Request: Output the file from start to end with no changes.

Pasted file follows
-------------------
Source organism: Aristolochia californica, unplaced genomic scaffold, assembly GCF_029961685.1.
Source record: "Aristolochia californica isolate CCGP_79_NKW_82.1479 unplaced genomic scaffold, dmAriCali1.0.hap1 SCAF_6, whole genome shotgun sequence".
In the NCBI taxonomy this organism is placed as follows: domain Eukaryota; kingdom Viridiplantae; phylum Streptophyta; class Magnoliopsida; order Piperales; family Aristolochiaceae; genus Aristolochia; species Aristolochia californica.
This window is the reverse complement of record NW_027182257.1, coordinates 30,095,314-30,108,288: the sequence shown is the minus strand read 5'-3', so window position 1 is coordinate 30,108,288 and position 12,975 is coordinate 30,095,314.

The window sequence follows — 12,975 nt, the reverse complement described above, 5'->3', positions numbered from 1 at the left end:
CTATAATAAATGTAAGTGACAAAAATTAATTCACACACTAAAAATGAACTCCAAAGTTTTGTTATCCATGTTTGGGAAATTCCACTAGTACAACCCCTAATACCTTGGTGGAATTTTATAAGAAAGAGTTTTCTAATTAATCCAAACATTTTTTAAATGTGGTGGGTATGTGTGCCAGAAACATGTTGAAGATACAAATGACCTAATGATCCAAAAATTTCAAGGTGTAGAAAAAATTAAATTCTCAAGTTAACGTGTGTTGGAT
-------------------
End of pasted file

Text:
Source organism: Aristolochia californica, unplaced genomic scaffold, assembly GCF_029961685.1.
Source record: "Aristolochia californica isolate CCGP_79_NKW_82.1479 unplaced genomic scaffold, dmAriCali1.0.hap1 SCAF_6, whole genome shotgun sequence".
In the NCBI taxonomy this organism is placed as follows: domain Eukaryota; kingdom Viridiplantae; phylum Streptophyta; class Magnoliopsida; order Piperales; family Aristolochiaceae; genus Aristolochia; species Aristolochia californica.
This window is the reverse complement of record NW_027182257.1, coordinates 30,095,314-30,108,288: the sequence shown is the minus strand read 5'-3', so window position 1 is coordinate 30,108,288 and position 12,975 is coordinate 30,095,314.

The window sequence follows — 12,975 nt, the reverse complement described above, 5'->3', positions numbered from 1 at the left end:
CTATAATAAATGTAAGTGACAAAAATTAATTCACACACTAAAAATGAACTCCAAAGTTTTGTTATCCATGTTTGGGAAATTCCACTAGTACAACCCCTAATACCTTGGTGGAATTTTATAAGAAAGAGTTTTCTAATTAATCCAAACATTTTTTAAATGTGGTGGGTATGTGTGCCAGAAACATGTTGAAGATACAAATGACCTAATGATCCAAAAATTTCAAGGTGTAGAAAAAATTAAATTCTCAAGTTAACGTGTGTTGGAT